Energy positive domestic wastewater treatment: the roles of anaerobic and phototrophic technologies

B. D. Shoener, I. M. Bradley, R. D. Cusick, J. S. Guest

Research output: Contribution to journalArticlepeer-review

131 Scopus citations

Abstract

The negative energy balance of wastewater treatment could be reversed if anaerobic technologies were implemented for organic carbon oxidation and phototrophic technologies were utilized for nutrient recovery. To characterize the potential for energy positive wastewater treatment by anaerobic and phototrophic biotechnologies we performed a comprehensive literature review and analysis, focusing on energy production (as kJ per capita per day and as kJ m-3 of wastewater treated), energy consumption, and treatment efficacy. Anaerobic technologies included in this review were the anaerobic baffled reactor (ABR), anaerobic membrane bioreactor (AnMBR), anaerobic fluidized bed reactor (AFB), upflow anaerobic sludge blanket (UASB), anaerobic sequencing batch reactor (ASBR), microbial electrolysis cell (MEC), and microbial fuel cell (MFC). Phototrophic technologies included were the high rate algal pond (HRAP), photobioreactor (PBR), stirred tank reactor, waste stabilization pond (WSP), and algal turf scrubber (ATS). Average energy recovery efficiencies for anaerobic technologies ranged from 1.6% (MFC) to 47.5% (ABR). When including typical percent chemical oxygen demand (COD) removals by each technology, this range would equate to roughly 40-1200 kJ per capita per day or 110-3300 kJ m-3 of treated wastewater. The average bioenergy feedstock production by phototrophic technologies ranged from 1200-4700 kJ per capita per day or 3400-13000 kJ m-3 (exceeding anaerobic technologies and, at times, the energetic content of the influent organic carbon), with usable energy production dependent upon downstream conversion to fuels. Energy consumption analysis showed that energy positive anaerobic wastewater treatment by emerging technologies would require significant reductions of parasitic losses from mechanical mixing and gas sparging. Technology targets and critical barriers for energy-producing technologies are identified, and the role of integrated anaerobic and phototrophic bioprocesses in energy positive wastewater management is discussed. © 2014 the Partner Organisations.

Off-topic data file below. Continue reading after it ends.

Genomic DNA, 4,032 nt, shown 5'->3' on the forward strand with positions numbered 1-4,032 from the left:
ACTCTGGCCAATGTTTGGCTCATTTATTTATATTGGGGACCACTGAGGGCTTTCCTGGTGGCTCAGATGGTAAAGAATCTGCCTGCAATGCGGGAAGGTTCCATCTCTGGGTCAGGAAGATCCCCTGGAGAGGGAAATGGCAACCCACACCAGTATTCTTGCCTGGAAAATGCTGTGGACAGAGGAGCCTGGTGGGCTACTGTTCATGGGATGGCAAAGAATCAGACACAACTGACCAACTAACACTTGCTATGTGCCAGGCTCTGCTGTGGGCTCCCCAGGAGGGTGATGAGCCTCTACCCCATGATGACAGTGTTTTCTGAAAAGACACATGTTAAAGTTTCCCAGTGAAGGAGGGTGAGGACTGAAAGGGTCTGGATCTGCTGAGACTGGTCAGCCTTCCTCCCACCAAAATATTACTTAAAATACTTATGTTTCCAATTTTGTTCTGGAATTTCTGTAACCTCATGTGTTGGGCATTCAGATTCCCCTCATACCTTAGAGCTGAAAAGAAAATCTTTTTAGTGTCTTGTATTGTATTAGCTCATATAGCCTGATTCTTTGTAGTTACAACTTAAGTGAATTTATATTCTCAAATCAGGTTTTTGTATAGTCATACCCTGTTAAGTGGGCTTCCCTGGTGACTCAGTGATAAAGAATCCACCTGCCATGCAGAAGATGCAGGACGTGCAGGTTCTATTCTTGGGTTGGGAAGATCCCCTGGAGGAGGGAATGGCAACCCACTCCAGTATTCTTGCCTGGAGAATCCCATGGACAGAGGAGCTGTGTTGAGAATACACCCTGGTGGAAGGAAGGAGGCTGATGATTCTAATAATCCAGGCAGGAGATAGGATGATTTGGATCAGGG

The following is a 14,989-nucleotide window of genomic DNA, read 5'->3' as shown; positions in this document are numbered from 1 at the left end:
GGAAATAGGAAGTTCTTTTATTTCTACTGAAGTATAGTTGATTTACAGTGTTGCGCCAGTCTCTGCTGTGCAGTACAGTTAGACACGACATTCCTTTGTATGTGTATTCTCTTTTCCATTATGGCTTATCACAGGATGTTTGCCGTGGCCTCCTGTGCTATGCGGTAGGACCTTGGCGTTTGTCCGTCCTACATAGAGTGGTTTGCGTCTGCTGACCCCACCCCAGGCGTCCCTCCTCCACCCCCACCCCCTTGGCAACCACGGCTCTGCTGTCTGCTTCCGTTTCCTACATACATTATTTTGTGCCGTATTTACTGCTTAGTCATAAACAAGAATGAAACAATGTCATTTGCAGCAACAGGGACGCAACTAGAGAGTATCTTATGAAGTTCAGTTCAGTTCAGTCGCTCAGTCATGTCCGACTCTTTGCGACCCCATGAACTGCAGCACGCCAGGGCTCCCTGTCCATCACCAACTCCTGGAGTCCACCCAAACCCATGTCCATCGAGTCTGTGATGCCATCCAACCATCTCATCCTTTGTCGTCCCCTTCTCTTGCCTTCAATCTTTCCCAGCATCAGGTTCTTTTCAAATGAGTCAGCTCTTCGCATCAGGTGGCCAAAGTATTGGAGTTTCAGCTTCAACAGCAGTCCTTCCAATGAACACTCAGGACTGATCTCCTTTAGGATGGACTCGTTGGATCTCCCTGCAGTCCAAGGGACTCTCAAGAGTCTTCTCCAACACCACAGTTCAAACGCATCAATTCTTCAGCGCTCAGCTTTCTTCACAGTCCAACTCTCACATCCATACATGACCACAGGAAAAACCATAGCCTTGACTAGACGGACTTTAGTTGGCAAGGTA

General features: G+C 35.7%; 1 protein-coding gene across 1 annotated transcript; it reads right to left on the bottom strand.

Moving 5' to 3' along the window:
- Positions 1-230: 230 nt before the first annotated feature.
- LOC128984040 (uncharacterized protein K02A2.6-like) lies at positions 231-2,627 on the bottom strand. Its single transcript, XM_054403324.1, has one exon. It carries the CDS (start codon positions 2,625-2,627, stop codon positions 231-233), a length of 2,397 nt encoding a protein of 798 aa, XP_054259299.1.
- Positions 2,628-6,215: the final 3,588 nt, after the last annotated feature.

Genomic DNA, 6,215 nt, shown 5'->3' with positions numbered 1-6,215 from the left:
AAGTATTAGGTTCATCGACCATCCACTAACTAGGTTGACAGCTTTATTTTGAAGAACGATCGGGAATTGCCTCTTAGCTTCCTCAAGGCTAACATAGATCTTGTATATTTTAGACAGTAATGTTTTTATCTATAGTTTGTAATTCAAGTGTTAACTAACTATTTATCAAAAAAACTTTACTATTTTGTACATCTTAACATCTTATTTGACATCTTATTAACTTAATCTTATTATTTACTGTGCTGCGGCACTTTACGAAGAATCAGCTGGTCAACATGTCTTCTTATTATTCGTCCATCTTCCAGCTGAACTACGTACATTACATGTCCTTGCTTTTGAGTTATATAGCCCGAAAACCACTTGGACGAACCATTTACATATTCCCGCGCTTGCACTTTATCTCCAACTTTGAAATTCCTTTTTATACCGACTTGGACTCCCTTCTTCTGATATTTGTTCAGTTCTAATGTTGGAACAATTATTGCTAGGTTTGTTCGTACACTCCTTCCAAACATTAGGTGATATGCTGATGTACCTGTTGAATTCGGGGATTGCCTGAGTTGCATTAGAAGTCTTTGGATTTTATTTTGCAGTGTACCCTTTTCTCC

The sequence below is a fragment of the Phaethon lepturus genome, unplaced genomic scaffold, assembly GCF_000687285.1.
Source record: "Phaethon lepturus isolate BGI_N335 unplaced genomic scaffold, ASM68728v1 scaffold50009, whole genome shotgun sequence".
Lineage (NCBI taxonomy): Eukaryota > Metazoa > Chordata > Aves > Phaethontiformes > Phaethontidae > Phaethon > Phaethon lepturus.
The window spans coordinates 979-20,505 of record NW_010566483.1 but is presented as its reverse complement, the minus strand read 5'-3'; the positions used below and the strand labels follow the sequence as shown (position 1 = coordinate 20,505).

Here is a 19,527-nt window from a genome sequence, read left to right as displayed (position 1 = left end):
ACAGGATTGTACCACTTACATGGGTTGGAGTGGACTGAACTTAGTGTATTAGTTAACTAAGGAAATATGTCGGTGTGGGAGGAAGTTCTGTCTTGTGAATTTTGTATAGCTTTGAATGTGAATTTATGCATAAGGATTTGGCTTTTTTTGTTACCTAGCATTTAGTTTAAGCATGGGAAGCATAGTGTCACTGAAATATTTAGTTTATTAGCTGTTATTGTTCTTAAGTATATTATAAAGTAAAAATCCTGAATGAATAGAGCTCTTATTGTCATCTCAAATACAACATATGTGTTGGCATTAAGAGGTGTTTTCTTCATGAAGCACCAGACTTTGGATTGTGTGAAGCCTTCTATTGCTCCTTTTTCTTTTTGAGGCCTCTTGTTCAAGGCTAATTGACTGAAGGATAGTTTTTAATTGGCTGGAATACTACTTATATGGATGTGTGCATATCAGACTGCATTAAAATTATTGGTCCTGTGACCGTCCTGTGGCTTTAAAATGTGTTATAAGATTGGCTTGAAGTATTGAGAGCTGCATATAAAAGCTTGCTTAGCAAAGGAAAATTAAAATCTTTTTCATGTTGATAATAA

Original languageEnglish (US)
Pages (from-to)1204-1222
Number of pages19
JournalEnvironmental Science: Processes & Impacts
Volume16
Issue number6
DOIs
StatePublished - 2014
Externally publishedYes

Bibliographical note

KAUST Repository Item: Exported on 2020-10-01
Acknowledged KAUST grant number(s): UIeRA 2012-06291
Acknowledgements: This work was partially funded by the King Abdullah University of Science and Technology (KAUST) Academic Partnership Program (UIeRA 2012-06291), and by the Center of Advanced Materials for the Purification of Water with Systems (Water-CAMPWS) under NSF Agreement Number CTS-0120978. The authors would like to acknowledge the Jack Kent Cooke Foundation for partial funding for B. D. Shoener, and the Safe Global Water Institute (SGWI) at the University of Illinois at Urbana-Champaign (UIUC) for partial funding for I. M. Bradley. We would also like to thank Cheng Zhong (UIUC) and Anthony Greiner (Hazen and Sawyer) for their assistance in energy consumption estimation, Shijie (Moses) Leow (UIUC) for discussions on hydrothermal liquefaction, and the anonymous reviewers for their constructive comments that strengthened the manuscript.
This publication acknowledges KAUST support, but has no KAUST affiliated authors.

Fingerprint

Dive into the research topics of 'Energy positive domestic wastewater treatment: the roles of anaerobic and phototrophic technologies'. Together they form a unique fingerprint.

Cite this